Godmother just today (you don't know how shocking for me that is to be able to respond to a post the same day it was released) posted about how her achievement of the 'Mount Parade' was so significant for her.  I had a similar reaction to my creation of Jeeves.  While questing in Icecrown, Kantrina found the Jeeves recipe, and though I highly doubt it will be worth the cost in components, I love having it.  For those that don't know, you can call on Jeeves to appear and he will allow anyone in your group or raid to sell things, repair or buy certain common items.

So I declare myself a proud member of Team Faff (Godmother's word for spending time doing things in game that don't serve the normal end game goals).  For me, it isn't about gear, or achievements as the game defines it, it is about setting my own goals and working towards them.  Right now since Jeeves is done, I've started working on getting my Miner, Kantro, to a high enough level so I can send bars to Kanter to transmute.  Will I ever use those bars?  Probably not many of them, but I want to be able to do it.  After that, I will either level my Mage, Kantrina, so I can work on higher level Enchanting and Engineering, or go back to leveling Archeology on Kanter so I can get the Vial of the Sands.

Because of the need to be able to drop what I am doing any time, I need goals where other people are not depending on me.  However, I love being able to help people and I've found a way I can have fun and still be able to do that.  Other people have other constraints and play the game very differently.

Godmother made the provocative statement "I reckon what Warlords should be doing, as a first priority, is actively discouraging as much solo play as it can."  I disagree with that.  I believe one of the lessons that Blizzard learned in Mists is that more options is a good thing.  If you want to raid or want to have the best gear, yes, you'll need to play nice with others.  However people can be happy working on their farm or Garrison, or battling pets, or using their professions, or competing in the Brawler's guild and pretty much do these things solo.  It benefits the players if they have multiple ways to keep busy that match different interests and time availability.  And, if it keeps people playing, Blizzard has the incentive they need to keep offering multiple ways to play their game.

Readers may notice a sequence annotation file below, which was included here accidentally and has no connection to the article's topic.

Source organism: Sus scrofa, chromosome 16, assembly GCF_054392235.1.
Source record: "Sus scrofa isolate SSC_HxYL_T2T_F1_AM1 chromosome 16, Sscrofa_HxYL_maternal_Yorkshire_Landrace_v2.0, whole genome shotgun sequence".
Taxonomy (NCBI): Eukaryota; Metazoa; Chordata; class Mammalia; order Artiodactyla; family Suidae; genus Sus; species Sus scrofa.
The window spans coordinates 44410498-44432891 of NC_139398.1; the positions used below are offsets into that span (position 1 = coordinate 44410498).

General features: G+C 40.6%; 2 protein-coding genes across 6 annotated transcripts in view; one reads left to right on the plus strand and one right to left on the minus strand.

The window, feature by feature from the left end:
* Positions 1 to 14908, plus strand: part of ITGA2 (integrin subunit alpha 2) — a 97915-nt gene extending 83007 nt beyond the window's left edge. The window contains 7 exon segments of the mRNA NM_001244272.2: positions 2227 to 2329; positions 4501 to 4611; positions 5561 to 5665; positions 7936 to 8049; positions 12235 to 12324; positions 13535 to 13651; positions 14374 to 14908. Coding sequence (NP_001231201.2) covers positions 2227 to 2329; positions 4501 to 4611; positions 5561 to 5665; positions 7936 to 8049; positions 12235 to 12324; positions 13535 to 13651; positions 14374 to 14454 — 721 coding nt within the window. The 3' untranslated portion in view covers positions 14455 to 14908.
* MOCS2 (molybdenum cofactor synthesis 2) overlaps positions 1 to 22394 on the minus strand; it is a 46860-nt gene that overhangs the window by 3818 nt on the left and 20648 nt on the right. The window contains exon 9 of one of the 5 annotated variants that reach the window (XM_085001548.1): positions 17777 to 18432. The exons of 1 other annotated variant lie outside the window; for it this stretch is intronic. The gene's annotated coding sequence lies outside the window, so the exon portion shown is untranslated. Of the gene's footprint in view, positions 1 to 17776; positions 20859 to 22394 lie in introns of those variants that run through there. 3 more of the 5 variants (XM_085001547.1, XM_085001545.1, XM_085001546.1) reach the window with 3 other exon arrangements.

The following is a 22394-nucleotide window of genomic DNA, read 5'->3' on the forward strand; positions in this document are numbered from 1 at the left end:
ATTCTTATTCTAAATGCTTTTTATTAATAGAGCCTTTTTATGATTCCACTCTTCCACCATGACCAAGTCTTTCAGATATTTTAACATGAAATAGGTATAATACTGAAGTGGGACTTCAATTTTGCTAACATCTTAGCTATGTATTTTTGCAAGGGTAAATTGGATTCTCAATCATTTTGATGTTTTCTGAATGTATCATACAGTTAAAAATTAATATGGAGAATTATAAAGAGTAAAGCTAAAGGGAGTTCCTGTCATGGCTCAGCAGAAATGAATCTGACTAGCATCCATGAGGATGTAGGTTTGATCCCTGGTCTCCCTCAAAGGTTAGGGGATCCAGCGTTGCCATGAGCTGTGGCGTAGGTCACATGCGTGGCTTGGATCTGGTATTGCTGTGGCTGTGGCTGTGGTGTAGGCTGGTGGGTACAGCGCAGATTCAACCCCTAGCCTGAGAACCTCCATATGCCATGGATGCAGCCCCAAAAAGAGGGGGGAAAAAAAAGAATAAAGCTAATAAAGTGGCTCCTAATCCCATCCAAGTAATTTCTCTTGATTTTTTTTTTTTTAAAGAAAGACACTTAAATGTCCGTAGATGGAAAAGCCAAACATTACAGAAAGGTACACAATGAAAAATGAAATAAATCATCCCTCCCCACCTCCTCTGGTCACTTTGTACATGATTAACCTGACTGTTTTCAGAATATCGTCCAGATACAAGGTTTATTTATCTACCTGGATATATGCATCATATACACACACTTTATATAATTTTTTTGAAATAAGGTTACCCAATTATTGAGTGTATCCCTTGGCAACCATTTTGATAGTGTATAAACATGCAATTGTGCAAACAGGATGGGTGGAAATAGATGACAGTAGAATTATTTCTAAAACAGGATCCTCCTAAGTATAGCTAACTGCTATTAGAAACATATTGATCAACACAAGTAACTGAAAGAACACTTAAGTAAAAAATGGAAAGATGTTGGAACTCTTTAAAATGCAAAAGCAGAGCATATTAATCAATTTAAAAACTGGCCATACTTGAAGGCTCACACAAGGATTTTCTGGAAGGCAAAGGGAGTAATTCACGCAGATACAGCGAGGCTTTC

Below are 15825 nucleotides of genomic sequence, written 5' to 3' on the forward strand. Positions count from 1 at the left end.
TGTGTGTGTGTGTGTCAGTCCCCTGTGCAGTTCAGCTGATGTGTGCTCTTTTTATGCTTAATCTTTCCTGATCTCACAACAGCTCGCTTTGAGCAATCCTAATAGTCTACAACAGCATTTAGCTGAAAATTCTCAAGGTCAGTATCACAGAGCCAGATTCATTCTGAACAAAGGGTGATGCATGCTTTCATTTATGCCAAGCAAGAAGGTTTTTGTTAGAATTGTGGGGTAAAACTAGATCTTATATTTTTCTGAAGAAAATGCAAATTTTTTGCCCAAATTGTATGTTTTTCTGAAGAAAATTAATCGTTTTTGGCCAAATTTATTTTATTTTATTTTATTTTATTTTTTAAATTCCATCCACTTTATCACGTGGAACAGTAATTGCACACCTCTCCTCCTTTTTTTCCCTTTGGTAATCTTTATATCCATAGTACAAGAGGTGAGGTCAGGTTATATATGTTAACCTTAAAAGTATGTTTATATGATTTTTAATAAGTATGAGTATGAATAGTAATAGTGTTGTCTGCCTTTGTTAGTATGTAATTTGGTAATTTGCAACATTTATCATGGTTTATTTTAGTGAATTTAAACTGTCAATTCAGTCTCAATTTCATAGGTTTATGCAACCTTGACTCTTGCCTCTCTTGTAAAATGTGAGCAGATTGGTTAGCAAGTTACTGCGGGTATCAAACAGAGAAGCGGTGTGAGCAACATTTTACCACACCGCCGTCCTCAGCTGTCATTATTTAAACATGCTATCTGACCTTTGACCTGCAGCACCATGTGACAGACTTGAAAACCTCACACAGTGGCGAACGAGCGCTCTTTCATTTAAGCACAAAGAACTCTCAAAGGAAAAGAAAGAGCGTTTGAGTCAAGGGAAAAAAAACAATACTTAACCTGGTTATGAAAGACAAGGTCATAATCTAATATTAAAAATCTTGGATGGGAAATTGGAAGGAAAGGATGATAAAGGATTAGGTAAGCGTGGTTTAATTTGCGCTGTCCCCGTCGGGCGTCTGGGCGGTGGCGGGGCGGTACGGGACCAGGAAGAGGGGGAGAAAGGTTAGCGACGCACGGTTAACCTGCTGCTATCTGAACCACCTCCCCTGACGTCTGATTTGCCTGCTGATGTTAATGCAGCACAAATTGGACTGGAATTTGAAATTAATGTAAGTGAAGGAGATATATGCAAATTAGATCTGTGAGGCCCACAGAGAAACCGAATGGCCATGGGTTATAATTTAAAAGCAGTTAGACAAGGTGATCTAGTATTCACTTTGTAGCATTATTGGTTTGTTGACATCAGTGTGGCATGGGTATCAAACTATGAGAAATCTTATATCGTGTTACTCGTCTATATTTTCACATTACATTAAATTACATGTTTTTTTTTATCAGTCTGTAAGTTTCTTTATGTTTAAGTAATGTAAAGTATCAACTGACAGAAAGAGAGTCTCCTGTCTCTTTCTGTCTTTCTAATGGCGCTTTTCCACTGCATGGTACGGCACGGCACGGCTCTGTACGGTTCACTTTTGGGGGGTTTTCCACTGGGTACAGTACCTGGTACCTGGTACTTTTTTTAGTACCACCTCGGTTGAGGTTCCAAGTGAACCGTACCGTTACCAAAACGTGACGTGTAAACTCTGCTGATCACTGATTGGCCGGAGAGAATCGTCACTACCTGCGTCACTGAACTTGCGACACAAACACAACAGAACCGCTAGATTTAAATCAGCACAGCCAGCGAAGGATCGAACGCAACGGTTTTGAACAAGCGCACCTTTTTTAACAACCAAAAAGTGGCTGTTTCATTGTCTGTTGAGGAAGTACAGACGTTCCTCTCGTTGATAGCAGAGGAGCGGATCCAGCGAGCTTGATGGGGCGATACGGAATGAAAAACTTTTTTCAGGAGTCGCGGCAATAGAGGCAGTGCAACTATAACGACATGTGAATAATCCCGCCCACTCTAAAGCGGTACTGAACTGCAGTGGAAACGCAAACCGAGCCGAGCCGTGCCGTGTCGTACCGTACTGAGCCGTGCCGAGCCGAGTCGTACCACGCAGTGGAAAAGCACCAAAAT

Saturday, December 7, 2013

A Week in an MMO Life: Revisiting the Cataclysm

Visiting Thrall at the Maelstrom
I don't have a lot to say this week, so I'll just give you a brief description of what I am up to.  I'm still enjoying leveling my Warrior and have now arrived and nearly leveled out of the Cataclysm expansion.  I had not seen much of Vashj'ir so I decided to focus on that this time through.  I enjoyed the storyline, but all the plot lines seemed to have depressing endings.  Maybe it was just me.  I performed the first parts of the Deepholm, Uldum, and Twilight Highland questlines and just plan to keep going until I get to 85 and move on to Pandaria.  I also gathered enough Embersilk that I was finally able to level my First Aid on Kanter.

I guess I will level him all the way to 90 (or at least 600 mining skill) so I can start making Living Steel without getting help from others.  Then I will probably go back to Kanter and return to leveling Archeology which I deserted some place in the 200s.  As mentioned previously, Vial of the Sands is my long term goal now.  I will need to start selling things rather than just emailing back and forth between my characters, but with max level herbalist, alchemist, miner, blacksmith, tailor and jewelcrafter, I don't think it should be a problem.  I also have my mage, Kantrina, that I left at level 75 and though I have leveled her enchanting (for disenchanting), I would like to level Engineering as well.  I found the Jeeves recipe and I'd like to make it along with some of the other toys.

One fun side task happened when I was visiting Uldum for the first time via Tanaris.  I got a whisper from someone who had been portalled there and was trying to get to Rachet.  I recommended going to Theramore, then Menethil then Booty Bay and finally take the boat to Rachet, but he didn't know how to get to Theramore.  I led him through the flooded Thousand Needles, but, because he couldn't fly, that took a little while.  It was my first chance to see how drastically it had changed.  We then travelled through Dustwallow Marsh and I left him on the boat to Menethil.  He was genuinely grateful and I was glad to be able to help someone out.  One advantage of casual gaming is that if plans change, it is never a big deal.